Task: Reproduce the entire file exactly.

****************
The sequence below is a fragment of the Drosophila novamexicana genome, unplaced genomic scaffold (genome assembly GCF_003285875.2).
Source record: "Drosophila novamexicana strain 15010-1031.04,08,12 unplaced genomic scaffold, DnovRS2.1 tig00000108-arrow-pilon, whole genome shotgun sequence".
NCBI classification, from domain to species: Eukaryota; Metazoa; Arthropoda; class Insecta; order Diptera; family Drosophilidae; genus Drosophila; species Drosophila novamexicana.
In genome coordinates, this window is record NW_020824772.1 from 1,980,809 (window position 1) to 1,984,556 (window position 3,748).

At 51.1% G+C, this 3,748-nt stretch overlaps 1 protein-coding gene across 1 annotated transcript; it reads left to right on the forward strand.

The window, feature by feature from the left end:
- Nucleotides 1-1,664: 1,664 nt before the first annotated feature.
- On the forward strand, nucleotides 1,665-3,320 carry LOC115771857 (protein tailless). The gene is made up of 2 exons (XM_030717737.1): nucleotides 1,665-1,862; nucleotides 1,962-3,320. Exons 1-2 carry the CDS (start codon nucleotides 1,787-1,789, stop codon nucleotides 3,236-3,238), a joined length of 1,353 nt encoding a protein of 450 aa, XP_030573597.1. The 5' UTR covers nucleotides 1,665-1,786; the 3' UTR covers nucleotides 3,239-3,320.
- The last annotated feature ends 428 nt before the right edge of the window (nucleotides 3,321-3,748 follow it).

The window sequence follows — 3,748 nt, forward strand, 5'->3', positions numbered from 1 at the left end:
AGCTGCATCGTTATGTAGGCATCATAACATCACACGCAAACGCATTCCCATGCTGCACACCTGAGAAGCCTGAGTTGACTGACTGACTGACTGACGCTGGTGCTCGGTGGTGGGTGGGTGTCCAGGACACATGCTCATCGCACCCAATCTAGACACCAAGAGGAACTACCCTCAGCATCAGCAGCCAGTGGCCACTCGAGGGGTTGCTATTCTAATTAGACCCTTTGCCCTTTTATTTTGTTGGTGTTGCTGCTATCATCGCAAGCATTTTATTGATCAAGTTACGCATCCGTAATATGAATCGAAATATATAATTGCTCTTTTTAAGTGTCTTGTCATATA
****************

The sequence below is a fragment of the Drosophila novamexicana genome, unplaced genomic scaffold (genome assembly GCF_003285875.2).
Source record: "Drosophila novamexicana strain 15010-1031.04,08,12 unplaced genomic scaffold, DnovRS2.1 tig00000108-arrow-pilon, whole genome shotgun sequence".
NCBI classification, from domain to species: Eukaryota; Metazoa; Arthropoda; class Insecta; order Diptera; family Drosophilidae; genus Drosophila; species Drosophila novamexicana.
In genome coordinates, this window is record NW_020824772.1 from 1,980,809 (window position 1) to 1,984,556 (window position 3,748).

At 51.1% G+C, this 3,748-nt stretch overlaps 1 protein-coding gene across 1 annotated transcript; it reads left to right on the forward strand.

The window, feature by feature from the left end:
- Nucleotides 1-1,664: 1,664 nt before the first annotated feature.
- On the forward strand, nucleotides 1,665-3,320 carry LOC115771857 (protein tailless). The gene is made up of 2 exons (XM_030717737.1): nucleotides 1,665-1,862; nucleotides 1,962-3,320. Exons 1-2 carry the CDS (start codon nucleotides 1,787-1,789, stop codon nucleotides 3,236-3,238), a joined length of 1,353 nt encoding a protein of 450 aa, XP_030573597.1. The 5' UTR covers nucleotides 1,665-1,786; the 3' UTR covers nucleotides 3,239-3,320.
- The last annotated feature ends 428 nt before the right edge of the window (nucleotides 3,321-3,748 follow it).

The window sequence follows — 3,748 nt, forward strand, 5'->3', positions numbered from 1 at the left end:
AGCTGCATCGTTATGTAGGCATCATAACATCACACGCAAACGCATTCCCATGCTGCACACCTGAGAAGCCTGAGTTGACTGACTGACTGACTGACGCTGGTGCTCGGTGGTGGGTGGGTGTCCAGGACACATGCTCATCGCACCCAATCTAGACACCAAGAGGAACTACCCTCAGCATCAGCAGCCAGTGGCCACTCGAGGGGTTGCTATTCTAATTAGACCCTTTGCCCTTTTATTTTGTTGGTGTTGCTGCTATCATCGCAAGCATTTTATTGATCAAGTTACGCATCCGTAATATGAATCGAAATATATAATTGCTCTTTTTAAGTGTCTTGTCATATA